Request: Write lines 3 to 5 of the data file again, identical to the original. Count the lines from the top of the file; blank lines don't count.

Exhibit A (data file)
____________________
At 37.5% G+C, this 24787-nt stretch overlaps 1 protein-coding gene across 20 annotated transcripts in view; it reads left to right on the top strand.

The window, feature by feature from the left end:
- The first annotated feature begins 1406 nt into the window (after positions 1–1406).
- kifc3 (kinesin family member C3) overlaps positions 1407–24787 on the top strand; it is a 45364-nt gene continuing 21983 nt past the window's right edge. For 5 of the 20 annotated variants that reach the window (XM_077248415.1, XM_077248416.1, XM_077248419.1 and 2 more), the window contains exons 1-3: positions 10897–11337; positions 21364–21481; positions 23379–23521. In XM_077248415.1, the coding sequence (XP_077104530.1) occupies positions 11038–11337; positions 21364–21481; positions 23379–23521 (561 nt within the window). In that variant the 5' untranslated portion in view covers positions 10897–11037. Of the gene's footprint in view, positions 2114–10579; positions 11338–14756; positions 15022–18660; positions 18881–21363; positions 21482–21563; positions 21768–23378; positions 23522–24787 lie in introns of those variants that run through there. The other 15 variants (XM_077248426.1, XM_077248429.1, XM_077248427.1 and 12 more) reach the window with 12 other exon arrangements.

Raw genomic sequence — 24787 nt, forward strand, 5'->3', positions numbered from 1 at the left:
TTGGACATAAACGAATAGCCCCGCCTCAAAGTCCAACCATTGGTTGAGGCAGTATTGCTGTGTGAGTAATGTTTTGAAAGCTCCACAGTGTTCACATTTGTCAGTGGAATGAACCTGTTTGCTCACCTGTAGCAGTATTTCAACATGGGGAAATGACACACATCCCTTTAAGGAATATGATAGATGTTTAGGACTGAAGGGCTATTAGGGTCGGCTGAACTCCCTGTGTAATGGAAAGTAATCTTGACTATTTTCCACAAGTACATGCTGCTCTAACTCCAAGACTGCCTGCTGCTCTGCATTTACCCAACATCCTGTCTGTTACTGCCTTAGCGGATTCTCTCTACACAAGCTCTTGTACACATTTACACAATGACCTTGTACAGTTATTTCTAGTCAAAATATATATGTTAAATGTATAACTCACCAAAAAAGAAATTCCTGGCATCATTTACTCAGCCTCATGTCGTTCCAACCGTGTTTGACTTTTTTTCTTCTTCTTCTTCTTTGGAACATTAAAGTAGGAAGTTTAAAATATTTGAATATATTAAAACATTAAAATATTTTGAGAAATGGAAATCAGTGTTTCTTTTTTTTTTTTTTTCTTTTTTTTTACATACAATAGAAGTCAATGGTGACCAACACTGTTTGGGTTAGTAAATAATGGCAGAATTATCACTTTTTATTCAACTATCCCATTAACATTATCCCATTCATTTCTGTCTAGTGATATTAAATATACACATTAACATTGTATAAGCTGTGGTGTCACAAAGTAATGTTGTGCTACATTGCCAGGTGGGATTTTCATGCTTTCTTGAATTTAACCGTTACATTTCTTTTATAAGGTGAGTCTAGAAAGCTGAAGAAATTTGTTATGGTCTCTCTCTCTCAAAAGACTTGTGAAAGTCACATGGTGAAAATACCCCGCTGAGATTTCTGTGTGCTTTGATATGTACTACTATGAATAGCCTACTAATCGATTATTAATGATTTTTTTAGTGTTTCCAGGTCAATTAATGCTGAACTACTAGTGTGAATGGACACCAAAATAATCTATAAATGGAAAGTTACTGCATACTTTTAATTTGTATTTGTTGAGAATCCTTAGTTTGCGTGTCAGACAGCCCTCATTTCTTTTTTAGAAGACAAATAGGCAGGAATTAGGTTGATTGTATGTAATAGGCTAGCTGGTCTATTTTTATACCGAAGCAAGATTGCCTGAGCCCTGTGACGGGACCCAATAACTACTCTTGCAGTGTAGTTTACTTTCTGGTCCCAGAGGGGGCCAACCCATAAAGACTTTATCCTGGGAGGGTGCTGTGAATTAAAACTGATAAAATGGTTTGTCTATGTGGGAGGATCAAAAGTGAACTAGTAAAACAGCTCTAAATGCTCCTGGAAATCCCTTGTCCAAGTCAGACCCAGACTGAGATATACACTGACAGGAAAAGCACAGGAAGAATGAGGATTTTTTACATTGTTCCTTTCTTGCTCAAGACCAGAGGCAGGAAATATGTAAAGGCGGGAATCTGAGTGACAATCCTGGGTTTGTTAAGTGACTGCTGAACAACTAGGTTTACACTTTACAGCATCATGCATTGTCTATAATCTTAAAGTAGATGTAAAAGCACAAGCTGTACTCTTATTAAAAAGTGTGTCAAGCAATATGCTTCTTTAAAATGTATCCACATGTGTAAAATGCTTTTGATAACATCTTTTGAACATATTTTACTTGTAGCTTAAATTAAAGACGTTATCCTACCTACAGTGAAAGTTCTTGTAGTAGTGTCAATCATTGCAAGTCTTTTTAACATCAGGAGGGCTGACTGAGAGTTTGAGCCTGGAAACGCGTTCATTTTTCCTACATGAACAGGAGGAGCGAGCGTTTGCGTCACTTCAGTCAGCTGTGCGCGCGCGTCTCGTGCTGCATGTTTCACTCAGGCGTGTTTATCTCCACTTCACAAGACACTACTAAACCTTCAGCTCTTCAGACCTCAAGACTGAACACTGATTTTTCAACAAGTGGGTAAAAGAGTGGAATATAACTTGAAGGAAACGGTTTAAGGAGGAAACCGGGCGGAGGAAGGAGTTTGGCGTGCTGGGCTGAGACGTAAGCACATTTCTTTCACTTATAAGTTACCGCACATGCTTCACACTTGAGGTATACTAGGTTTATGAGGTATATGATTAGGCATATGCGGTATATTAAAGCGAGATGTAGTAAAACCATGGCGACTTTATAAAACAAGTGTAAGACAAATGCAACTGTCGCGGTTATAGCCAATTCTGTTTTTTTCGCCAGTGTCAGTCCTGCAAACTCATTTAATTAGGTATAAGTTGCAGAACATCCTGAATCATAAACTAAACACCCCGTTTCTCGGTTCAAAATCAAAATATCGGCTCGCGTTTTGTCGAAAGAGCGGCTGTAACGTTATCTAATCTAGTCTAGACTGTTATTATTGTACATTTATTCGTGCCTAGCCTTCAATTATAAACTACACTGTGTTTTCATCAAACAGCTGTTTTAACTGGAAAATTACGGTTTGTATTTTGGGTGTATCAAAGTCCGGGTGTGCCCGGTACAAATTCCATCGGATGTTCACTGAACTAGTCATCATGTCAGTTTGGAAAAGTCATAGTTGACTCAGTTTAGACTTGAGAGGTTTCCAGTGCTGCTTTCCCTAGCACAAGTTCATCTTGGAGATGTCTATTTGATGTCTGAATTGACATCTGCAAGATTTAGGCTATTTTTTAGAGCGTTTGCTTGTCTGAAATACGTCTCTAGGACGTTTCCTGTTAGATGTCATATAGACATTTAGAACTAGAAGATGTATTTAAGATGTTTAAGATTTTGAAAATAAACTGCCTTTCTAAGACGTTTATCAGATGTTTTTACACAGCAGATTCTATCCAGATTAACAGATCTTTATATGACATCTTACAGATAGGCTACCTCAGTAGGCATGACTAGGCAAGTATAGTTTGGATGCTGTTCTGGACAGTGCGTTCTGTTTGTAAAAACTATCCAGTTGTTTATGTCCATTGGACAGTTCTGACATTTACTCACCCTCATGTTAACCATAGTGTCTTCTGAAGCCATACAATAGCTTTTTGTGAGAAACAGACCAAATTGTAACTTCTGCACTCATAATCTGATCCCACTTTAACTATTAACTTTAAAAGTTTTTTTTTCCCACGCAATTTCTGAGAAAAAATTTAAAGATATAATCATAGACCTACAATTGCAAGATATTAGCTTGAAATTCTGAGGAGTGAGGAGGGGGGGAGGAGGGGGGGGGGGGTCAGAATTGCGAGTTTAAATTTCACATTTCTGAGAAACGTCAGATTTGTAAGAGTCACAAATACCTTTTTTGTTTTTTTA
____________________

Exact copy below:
- The first annotated feature begins 1406 nt into the window (after positions 1–1406).
- kifc3 (kinesin family member C3) overlaps positions 1407–24787 on the top strand; it is a 45364-nt gene continuing 21983 nt past the window's right edge. For 5 of the 20 annotated variants that reach the window (XM_077248415.1, XM_077248416.1, XM_077248419.1 and 2 more), the window contains exons 1-3: positions 10897–11337; positions 21364–21481; positions 23379–23521. In XM_077248415.1, the coding sequence (XP_077104530.1) occupies positions 11038–11337; positions 21364–21481; positions 23379–23521 (561 nt within the window). In that variant the 5' untranslated portion in view covers positions 10897–11037. Of the gene's footprint in view, positions 2114–10579; positions 11338–14756; positions 15022–18660; positions 18881–21363; positions 21482–21563; positions 21768–23378; positions 23522–24787 lie in introns of those variants that run through there. The other 15 variants (XM_077248426.1, XM_077248429.1, XM_077248427.1 and 12 more) reach the window with 12 other exon arrangements.

Raw genomic sequence — 24787 nt, forward strand, 5'->3', positions numbered from 1 at the left: